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Post  polka23dot on Mon Nov 11, 2013 5:33 pm

Anti-corruption investigators are uncovering the details of how so much of the oil income is being stolen. One scam involves foreign oil brokers who arrange for oil exports to be sold at artificially low rates and the difference (between that and the real price) to be shared by the brokers and corrupt Nigerian officials. Nearly $7 billion in stolen oil income has been traced to this scheme so far. Punishing the thieves is time-consuming and difficult because the thieves can afford lots of lawyers and litigation to slow down (or buy off) Nigerian prosecutors. Corrupt officials with lots of money and lawyers are not the only problem. The state governors tend to be the most corrupt senior officials and some of them appear to be organizing a legislative effort to make it more difficult to prosecute corrupt politicians. There are many of these local politicians, working their way up in corrupt local political organizations with the ultimate goal of being elected governor of a state and being able to amass a large fortune (and then retire outside of Nigeria, in some place without an extradition treaty). The thieves are getting organized. The piracy problem off the coast is getting worse, in part because some navy personnel have been bribed to assist the pirates. This makes it dangerous for anyone (especially local or foreign journalists) to investigate the situation. People who do so often disappear, although sometimes their bodies are later found off the coast. source:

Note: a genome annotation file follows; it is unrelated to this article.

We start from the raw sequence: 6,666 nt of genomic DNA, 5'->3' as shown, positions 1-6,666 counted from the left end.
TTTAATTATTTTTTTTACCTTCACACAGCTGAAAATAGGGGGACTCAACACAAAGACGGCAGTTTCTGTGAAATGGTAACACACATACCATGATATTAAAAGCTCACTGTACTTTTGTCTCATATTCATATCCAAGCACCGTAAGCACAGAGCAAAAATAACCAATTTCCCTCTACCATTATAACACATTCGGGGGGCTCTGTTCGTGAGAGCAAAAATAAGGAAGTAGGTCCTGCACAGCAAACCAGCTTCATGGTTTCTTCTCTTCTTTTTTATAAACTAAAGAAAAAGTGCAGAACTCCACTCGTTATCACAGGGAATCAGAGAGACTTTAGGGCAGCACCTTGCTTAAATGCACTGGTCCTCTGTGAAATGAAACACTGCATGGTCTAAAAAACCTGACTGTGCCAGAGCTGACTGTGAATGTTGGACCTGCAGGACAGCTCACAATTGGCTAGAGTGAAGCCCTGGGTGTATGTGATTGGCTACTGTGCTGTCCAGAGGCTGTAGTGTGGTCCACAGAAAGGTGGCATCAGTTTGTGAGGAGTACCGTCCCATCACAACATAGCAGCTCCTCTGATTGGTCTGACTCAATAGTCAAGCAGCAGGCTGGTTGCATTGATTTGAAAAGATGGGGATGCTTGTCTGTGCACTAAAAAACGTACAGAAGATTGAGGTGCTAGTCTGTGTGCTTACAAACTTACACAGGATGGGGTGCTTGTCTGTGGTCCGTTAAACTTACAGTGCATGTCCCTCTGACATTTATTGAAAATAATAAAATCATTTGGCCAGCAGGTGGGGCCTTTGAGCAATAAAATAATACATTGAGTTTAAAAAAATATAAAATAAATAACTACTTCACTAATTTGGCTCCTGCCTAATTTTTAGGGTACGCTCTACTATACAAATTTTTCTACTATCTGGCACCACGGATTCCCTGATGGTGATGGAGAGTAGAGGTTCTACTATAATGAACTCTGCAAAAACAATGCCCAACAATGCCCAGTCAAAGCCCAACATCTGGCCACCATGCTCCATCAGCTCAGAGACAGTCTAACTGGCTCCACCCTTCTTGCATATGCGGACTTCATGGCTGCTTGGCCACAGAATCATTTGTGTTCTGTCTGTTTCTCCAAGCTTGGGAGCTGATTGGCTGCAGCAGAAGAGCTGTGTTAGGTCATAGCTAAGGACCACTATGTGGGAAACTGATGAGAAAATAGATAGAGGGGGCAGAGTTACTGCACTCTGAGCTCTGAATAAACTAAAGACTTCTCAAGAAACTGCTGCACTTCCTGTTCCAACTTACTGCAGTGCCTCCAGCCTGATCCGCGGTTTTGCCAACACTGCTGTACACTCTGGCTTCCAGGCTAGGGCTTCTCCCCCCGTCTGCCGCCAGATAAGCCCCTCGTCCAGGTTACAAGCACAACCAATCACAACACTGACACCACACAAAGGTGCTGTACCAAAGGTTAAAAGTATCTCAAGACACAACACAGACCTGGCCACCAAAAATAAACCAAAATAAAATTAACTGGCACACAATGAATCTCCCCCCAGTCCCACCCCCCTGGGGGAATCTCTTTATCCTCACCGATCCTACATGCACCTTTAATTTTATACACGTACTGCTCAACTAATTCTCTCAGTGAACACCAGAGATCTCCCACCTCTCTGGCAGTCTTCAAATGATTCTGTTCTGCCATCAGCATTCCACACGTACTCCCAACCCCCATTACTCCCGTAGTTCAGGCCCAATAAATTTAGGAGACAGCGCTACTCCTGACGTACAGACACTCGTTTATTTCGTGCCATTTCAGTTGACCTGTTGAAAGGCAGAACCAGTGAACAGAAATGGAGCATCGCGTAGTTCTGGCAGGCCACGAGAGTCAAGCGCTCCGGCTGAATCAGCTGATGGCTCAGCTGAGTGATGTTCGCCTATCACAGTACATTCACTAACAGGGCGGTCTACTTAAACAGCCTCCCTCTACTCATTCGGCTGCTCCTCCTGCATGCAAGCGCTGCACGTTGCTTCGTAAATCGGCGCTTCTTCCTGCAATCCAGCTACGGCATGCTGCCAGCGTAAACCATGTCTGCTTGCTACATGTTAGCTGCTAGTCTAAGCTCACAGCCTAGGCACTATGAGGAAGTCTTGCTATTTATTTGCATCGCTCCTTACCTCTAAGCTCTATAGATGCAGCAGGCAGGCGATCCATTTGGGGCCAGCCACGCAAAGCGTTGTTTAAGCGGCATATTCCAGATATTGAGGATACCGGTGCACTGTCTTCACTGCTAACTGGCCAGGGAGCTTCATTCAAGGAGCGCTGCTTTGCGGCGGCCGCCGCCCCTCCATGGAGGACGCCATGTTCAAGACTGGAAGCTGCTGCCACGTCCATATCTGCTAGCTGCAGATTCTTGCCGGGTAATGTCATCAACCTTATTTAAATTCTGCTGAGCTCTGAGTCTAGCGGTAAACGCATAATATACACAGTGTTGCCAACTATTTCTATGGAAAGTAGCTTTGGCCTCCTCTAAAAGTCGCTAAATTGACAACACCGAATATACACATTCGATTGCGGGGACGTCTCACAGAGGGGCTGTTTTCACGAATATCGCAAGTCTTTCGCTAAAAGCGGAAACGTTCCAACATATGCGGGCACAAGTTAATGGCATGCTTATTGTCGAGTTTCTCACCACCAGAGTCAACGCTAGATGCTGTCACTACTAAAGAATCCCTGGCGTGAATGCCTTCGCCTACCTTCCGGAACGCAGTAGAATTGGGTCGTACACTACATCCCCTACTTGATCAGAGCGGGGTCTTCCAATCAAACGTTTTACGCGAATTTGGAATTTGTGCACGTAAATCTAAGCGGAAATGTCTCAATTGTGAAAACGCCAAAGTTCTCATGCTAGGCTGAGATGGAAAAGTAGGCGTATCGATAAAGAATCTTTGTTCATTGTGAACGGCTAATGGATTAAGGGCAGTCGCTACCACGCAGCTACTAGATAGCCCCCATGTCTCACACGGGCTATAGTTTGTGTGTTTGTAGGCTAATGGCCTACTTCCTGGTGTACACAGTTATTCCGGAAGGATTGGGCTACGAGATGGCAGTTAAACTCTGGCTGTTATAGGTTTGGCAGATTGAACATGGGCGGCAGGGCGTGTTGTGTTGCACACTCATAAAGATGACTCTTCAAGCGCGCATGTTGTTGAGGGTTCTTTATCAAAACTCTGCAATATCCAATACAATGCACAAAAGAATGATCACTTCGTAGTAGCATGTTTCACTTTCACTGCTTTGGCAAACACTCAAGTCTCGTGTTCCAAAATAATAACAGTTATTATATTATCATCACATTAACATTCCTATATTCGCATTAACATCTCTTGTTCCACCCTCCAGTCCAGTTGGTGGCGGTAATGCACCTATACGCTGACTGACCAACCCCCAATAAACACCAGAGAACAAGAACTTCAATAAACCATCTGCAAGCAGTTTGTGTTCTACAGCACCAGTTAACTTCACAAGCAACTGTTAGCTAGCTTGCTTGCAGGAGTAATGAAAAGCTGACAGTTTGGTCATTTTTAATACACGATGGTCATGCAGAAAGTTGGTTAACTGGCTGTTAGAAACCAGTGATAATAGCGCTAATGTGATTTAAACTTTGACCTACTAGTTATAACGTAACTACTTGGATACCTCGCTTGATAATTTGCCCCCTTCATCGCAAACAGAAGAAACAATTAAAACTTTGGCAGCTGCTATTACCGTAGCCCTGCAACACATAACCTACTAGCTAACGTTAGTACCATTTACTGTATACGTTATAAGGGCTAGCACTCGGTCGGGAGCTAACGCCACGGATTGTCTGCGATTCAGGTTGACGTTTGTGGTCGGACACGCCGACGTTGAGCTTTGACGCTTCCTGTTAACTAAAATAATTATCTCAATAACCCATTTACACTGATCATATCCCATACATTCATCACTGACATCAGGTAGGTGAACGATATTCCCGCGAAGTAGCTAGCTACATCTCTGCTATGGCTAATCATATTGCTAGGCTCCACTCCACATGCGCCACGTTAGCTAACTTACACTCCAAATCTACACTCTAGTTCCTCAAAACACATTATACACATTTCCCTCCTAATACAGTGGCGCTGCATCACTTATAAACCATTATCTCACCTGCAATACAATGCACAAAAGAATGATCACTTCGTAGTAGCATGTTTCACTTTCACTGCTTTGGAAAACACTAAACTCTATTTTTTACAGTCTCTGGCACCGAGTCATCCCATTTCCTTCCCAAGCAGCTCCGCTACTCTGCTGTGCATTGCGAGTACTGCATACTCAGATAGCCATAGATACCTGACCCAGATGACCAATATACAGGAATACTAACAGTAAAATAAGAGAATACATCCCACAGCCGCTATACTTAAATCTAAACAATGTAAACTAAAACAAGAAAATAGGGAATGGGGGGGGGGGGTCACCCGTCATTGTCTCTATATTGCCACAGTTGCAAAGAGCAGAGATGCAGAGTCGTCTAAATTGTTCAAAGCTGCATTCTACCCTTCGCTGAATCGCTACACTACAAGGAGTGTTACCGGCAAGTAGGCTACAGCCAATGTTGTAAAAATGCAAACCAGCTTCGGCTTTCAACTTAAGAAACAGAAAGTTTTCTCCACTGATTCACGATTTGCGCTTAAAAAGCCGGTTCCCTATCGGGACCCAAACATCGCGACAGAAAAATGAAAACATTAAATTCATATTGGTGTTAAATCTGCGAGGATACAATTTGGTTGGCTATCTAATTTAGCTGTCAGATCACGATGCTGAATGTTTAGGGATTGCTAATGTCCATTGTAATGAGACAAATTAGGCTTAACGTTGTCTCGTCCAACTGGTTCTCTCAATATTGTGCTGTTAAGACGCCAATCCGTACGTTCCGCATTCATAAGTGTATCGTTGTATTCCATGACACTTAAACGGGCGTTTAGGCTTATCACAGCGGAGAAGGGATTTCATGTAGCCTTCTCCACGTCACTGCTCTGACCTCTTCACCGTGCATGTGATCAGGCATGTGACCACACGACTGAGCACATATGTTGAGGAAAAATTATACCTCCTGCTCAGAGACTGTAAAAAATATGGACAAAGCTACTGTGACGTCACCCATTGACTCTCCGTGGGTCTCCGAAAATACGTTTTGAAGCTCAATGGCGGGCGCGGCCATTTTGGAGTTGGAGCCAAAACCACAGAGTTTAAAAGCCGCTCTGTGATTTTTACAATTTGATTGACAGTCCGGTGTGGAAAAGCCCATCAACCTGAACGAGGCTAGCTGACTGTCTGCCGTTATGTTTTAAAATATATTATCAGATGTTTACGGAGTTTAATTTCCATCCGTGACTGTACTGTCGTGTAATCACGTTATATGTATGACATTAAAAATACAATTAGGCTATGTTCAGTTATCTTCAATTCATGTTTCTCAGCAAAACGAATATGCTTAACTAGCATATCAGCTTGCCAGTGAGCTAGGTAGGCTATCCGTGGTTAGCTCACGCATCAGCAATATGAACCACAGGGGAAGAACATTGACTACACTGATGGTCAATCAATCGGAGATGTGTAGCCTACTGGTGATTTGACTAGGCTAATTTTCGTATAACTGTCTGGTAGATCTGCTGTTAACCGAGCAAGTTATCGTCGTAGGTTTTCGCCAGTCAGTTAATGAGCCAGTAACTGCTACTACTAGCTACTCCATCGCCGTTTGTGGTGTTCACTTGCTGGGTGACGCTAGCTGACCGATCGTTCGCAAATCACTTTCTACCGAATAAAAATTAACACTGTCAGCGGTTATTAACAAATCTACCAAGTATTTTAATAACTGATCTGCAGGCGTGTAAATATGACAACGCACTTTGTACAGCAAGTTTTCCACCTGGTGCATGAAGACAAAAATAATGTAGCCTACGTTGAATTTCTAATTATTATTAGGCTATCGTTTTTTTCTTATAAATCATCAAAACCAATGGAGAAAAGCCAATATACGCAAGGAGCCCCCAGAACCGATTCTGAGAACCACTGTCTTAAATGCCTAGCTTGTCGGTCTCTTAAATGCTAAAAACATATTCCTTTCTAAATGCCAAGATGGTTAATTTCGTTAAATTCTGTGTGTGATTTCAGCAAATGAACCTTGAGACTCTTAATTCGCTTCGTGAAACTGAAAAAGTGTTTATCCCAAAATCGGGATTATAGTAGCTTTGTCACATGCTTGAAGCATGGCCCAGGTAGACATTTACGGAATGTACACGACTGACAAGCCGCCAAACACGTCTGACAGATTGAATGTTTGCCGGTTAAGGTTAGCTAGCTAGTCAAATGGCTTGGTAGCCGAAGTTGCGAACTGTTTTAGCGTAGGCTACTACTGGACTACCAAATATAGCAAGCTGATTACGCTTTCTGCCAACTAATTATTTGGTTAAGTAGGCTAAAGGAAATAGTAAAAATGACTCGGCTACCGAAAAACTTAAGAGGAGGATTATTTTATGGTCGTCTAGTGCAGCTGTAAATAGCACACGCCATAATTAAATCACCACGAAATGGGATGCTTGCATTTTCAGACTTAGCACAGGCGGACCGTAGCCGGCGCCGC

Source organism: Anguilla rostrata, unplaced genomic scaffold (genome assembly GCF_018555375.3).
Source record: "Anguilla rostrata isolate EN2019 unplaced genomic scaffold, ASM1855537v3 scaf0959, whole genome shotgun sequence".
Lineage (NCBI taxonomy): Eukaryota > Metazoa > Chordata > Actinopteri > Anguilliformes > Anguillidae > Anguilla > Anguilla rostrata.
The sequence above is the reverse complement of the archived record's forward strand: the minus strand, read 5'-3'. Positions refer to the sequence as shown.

The Nigerian government suffers greatly from corruption, which is a form of terrorism the way it is practiced in many parts of Africa. That’s because local politicians will, in effect, sponsor local criminal gangs. This arrangement provides the gangsters some protection from the police (who are usually also quite corrupt) and the courts (who are less corrupt but still a threat). In return the gangsters help ensure that their patron gets elected, or reelected. It’s usually a political party, dominated by one (or a few) talented politician that steals as much as he can and distributes it to as many people as necessary to perpetuate the system for generations. Most of the population gets screwed, or worse if they make too much noise about the corruption. This form of corruption is found everywhere, even in the West. But nowhere is it as pervasive and dominant as in Africa... Nigeria is also seen by international crime experts as the center for organized crime in Africa. The culture of corruption makes it easier for major criminal enterprises to survive in Nigeria. Even without all the oil wealth to steal, the Moslem north also suffered from this culture of corruption, which is the main reason for the appearance of Islamic terrorist group Boko Haram. While these Islamic radicals blame the corruption on Western influences, the north was corrupt long before European colonialists showed up two centuries ago. The corruption is worse now because there’s more to steal and the participation of so many senior government and commercial officials makes it easier to launder money and get it out of the country. source: